Equatorial Guinea, Cote d’Ivoire elected to UN Security Council

By AT editor - 2 June 2017 at 7:58 pm
Equatorial Guinea, Cote d’Ivoire elected to UN Security Council

The nations of Cote d’Ivoire and Equatorial Guinea were elected to two-year terms on the United Nations Security Council (UNSC) on Friday. They join the 10-nation roster of nonpermanent members to the council, along with incoming nations Kuwait, Poland and Peru.

The Netherlands also will join the council for one year, to complete a term shared with Italy.

The newly elected UNSC members will begin their term in 2018. They will join Ethiopia, as well as Bolivia, Sweden and Kazakhstan, whose representation will continue through 2018. The new members will replace Egypt and Senegal, as well as Japan, Ukraine and Uruguay.

The new African nations will join the 15-member body, and were welcomed by their colleagues including permanent member France, China, Russia, the United Kingdom and the United States.

“We look forward to working very closely with these countries on all matters pertaining to the Security Council, which plays a vital role in maintaining international peace and security,” said France’s mission.

Equatorial Guinea recently hosted a summit to discuss African representation on the UNSC and the ongoing call for Security Council reform. The C-10 committee, a group of the African Union Heads of State on the Reform of the United Nations, has since 2005 pressed for two permanent seats on the council and two additional nonpermanent seats for African nations.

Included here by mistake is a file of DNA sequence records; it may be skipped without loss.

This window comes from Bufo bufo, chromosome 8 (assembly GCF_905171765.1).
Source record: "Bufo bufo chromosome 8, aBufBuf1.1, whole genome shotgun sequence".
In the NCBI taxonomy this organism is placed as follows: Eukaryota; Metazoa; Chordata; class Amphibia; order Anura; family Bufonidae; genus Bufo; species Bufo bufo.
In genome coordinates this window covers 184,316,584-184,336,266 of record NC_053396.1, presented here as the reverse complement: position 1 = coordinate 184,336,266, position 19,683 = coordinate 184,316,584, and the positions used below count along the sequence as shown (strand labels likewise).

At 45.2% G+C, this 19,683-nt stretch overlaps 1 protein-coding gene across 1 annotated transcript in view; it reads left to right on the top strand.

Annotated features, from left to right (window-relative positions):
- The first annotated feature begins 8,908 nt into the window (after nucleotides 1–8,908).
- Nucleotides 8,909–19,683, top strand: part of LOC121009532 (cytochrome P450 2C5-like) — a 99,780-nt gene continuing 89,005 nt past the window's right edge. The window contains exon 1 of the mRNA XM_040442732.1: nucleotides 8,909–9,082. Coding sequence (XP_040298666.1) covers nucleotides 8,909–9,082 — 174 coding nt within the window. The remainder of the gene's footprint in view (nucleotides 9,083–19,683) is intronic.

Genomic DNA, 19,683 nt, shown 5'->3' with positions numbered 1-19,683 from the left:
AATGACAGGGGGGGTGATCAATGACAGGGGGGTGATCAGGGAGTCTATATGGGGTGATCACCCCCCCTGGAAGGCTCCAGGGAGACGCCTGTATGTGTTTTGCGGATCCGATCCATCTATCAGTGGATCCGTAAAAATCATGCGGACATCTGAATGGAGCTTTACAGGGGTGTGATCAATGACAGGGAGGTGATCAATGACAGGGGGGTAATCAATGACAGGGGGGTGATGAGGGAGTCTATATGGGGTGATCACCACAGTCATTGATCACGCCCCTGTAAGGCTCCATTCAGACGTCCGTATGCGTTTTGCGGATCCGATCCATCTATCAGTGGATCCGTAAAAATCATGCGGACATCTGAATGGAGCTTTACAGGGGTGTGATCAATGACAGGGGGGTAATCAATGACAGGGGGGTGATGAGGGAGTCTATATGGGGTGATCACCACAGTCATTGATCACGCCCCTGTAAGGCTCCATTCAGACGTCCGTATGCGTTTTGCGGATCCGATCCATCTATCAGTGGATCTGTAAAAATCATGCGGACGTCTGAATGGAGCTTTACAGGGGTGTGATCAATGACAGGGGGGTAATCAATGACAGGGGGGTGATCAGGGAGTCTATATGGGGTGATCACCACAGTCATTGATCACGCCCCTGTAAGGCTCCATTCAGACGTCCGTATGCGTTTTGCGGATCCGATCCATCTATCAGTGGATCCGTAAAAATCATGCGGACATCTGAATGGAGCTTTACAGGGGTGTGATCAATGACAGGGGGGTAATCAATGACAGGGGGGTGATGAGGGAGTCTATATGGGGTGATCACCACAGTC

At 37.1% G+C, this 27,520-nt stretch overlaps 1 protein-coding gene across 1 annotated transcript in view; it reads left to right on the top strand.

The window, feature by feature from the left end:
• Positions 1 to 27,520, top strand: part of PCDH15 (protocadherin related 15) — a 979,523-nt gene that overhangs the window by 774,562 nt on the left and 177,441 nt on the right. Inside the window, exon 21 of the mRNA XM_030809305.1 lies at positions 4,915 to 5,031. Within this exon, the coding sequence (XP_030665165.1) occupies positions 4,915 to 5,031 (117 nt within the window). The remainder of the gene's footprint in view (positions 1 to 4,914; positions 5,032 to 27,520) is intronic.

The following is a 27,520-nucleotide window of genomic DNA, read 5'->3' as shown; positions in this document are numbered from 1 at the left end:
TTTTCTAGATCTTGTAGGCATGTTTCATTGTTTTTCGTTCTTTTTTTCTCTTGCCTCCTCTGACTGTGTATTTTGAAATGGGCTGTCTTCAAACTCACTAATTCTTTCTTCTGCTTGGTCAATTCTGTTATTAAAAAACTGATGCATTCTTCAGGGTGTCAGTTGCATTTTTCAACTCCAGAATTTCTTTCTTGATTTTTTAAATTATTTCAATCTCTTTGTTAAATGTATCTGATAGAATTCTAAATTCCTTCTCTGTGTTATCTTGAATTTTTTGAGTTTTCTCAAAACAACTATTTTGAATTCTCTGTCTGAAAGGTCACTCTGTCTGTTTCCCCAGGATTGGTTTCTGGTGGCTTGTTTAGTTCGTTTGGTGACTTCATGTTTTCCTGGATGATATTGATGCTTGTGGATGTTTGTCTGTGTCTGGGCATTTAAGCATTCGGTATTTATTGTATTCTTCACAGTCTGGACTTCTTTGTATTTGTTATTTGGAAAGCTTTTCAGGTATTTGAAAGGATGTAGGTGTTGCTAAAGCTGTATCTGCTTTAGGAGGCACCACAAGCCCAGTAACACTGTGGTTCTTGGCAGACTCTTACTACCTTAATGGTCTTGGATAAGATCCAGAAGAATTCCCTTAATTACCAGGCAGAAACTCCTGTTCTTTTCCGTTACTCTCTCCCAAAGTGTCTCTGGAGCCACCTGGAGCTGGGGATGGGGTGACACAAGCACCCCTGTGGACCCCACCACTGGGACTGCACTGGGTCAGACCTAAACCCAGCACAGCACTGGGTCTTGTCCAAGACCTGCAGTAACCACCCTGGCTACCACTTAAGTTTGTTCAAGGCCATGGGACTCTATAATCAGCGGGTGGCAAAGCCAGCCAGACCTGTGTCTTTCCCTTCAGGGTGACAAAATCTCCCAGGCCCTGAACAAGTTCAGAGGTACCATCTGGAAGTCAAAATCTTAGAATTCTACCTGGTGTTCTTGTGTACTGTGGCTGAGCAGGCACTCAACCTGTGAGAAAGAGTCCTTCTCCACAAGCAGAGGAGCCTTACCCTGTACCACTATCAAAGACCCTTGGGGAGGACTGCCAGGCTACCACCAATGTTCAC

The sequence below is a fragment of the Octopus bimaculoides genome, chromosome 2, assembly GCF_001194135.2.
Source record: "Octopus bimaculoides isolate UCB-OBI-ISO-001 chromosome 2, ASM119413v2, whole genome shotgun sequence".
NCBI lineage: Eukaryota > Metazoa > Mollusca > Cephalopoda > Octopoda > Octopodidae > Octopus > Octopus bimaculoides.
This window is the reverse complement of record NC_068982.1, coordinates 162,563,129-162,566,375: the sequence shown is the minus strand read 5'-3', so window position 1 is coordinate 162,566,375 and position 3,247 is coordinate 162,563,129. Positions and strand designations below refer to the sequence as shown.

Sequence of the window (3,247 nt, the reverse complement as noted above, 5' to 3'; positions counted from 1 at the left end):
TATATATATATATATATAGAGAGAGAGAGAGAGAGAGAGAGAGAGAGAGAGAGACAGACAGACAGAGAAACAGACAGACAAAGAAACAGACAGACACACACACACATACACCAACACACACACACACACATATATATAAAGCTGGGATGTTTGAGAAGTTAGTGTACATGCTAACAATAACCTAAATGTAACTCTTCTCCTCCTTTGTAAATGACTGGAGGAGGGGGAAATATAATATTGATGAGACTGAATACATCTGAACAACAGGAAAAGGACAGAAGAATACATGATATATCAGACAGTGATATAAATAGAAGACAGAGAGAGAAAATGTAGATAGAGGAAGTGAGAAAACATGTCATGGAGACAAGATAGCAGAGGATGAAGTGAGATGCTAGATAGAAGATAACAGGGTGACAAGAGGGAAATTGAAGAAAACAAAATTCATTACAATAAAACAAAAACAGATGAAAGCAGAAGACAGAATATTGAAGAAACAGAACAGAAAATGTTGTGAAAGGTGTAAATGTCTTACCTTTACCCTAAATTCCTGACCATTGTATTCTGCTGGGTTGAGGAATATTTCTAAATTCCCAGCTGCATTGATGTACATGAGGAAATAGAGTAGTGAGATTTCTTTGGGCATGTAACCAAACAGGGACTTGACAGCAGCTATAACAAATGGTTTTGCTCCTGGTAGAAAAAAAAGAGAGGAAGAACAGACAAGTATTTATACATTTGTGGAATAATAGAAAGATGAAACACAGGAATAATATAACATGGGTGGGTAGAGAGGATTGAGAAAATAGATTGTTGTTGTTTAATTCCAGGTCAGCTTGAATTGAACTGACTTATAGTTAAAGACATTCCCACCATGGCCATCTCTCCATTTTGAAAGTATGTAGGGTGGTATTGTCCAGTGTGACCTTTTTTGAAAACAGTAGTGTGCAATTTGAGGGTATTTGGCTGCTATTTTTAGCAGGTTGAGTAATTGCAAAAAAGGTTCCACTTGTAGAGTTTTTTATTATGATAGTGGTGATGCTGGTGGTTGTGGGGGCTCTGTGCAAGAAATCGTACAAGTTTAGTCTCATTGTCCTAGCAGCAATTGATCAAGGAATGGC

President Ernest Bai Koroma of Sierra Leone, the current C-10 chairman, has floated the idea of a boycott of this year’s United Nations General Assembly if the issue is not addressed. President Jacob Zuma of South Africa also has called for UNSC reform, most recently during his Africa Day speech.

Their calls are in line with the goals of the Ezulwini Consensus, also known as the African Common Position, on the UNSC reform issue. A new framework to advance Africa’s standing is expected to be discussed at the AU summit in summer.

Image: UN Security Council

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